The Maasai is an ethnic group living in northern, central and southern Kenya and northern Tanzania. They are among the best-known local populations internationally because they live in or near the many game parks of the African Great Lakes. And then we know them for their distinctive customs, dress, and beautiful jewelry. The men very often also have a distinct tall and slim frame. More on that later
    2. Population
    There are around 2 million Maasai people. 1.2 million are in Kenya and around 800,000 in Tanzania. 
    3. Language
    The Maasai speak the Maasai language, Maa – but except for some elders living in rural areas, most Maasai people speak the official languages of Kenya and Tanzania, Swahili and English.
    4. Body Modification
    The piercing and stretching of earlobes are common among the Maasai as with other tribes, and both men and women wear metal hoops on their stretched earlobes. 
    5. Tall People
    They are considered one of the tallest people in the world. According to some reports, their average height is 6 ft 3 inches (190 cm). 
    6. When a Maasai Dies
    They typically don't bury people in the ground when they die – as they feel that it ruins the earth. They instead have a "scavenger burial" where they cover the dead body with oxblood or cattle fat and leave it in a bush for the wild animals to eat. The deceased is considered a good person if they are eaten on the first night.
    The Maasai tribe has not had an easy life. According to Maasai belief, the tribe originated in northwest Kenya, just north of Lake Turkana. As they are semi-nomadic, the Maasai tribe lives off the land. After a few years in one place, they move to the next area to survive.
    Before the

    • 41 min
    KENYA (3:4): Hot Air Ballooning Over the Masai Mara

    KENYA (3:4): Hot Air Ballooning Over the Masai Mara

    Welcome to part 3 of my mini-series about Kenya and The Masai Mara. Click here to go to part 1 and part 2.
    I decided to splurge and go on an early morning hot air balloon safari – very early the morning after New Year’s Eve. I wanted to see the beautiful sunrise on the horizon of the savanna with exotic animals below me. So, after our game drive, I spoke to Francis who would arrange pickup for me just four hours after we entered 2022.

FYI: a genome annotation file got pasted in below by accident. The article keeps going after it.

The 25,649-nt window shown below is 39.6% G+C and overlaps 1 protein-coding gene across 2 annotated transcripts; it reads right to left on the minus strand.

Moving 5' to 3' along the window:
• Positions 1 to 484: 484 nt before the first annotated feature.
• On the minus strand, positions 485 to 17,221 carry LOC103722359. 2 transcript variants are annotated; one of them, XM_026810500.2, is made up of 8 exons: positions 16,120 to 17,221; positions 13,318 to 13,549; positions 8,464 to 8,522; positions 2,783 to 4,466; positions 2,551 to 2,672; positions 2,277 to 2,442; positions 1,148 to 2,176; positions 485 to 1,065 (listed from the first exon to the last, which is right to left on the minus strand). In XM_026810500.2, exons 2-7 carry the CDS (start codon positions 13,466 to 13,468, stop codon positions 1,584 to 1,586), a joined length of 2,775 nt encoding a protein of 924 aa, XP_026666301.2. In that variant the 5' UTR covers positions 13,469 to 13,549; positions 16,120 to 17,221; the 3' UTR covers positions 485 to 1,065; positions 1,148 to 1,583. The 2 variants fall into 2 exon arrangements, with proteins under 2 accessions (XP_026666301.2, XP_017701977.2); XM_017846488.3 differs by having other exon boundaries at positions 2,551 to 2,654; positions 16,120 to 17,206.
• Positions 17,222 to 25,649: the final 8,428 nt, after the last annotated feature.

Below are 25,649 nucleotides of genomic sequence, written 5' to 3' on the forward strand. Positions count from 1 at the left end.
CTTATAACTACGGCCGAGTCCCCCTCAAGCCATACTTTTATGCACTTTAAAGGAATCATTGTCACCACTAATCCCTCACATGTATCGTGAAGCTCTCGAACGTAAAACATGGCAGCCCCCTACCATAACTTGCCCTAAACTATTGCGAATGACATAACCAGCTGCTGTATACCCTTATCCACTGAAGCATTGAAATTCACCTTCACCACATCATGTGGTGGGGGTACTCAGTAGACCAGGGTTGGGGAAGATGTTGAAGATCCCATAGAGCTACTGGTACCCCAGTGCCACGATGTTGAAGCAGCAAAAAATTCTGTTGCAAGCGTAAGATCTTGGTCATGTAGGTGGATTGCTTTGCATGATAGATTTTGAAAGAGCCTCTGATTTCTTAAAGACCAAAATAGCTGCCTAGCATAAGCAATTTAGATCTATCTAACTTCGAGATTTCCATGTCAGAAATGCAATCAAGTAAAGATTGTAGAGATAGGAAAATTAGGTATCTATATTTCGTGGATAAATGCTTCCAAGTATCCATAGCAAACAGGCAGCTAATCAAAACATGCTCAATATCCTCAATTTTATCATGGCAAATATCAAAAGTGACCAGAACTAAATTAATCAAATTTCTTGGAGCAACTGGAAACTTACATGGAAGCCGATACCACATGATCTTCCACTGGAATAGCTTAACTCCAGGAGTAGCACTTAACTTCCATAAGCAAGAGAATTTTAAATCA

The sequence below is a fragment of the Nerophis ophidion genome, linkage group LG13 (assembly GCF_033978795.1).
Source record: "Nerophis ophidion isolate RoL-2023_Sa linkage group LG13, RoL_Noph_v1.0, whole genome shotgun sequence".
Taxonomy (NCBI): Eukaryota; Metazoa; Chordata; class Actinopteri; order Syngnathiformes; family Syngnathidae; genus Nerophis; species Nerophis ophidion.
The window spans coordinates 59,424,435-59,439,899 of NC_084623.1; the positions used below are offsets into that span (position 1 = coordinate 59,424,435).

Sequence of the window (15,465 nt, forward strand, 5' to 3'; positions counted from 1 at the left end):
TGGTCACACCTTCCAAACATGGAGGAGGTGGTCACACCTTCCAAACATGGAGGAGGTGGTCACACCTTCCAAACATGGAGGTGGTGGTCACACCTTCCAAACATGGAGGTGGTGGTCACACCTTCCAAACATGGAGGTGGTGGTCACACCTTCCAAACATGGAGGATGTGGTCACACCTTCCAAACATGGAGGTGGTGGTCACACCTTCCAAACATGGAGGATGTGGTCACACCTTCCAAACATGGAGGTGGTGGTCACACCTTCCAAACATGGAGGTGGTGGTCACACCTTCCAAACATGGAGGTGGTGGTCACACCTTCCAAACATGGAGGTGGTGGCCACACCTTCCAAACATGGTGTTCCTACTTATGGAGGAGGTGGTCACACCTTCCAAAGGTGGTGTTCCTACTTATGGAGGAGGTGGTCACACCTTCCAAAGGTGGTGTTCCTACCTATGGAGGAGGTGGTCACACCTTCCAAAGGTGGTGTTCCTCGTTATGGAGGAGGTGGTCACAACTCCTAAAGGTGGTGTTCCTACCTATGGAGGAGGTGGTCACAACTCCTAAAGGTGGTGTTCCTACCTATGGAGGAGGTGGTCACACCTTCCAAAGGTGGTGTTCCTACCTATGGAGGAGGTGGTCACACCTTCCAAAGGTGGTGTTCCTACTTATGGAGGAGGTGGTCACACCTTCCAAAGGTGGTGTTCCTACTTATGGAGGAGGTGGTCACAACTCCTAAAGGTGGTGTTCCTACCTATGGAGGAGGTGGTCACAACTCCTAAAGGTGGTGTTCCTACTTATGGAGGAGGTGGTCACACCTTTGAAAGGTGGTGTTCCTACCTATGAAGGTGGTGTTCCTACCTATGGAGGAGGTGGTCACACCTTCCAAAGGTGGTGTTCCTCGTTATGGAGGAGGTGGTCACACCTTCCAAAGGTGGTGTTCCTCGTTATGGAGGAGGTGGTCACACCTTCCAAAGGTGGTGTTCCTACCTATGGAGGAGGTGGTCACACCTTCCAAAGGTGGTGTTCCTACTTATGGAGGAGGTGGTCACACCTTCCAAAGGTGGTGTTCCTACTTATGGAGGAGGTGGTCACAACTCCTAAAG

Francis mentiones that the balloon will launch at 06 in the morning and take one hour. On landing we will be welcomed with a champagne bush breakfast. There will be plenty of room for take-off and landing, and he assured me that we would not disrupt any animals during the flight.
    He also told us to keep warm because it would get chilly. There would be no guarantee that we would see any animals as this was not during the migration season.
    It’s something that is not included in the package. It’s available as an extra option at 450 USD /408 Euros per person. So, it’s not cheap.
    This is how I justified the extra expense:
    In ten years, I would be able to remember the experience but not the price tag.
    After the briefing, Francis mentioned that he would pick me up at 4.20 am. This would not be an easy feat. For the first time since I was three years old, I had to go to bed before midnight on New Year’s Eve.
    Meanwhile, let’s learn to say a few words that will impress the locals when you get here. As you heard in the previous episodes in this mini-series, Kenyans have English as one of the two official languages. And since you probably understand what I’m saying now, let’s have a quick lesson in the other one: Swahili. You can hear the pronunciation on the podcast.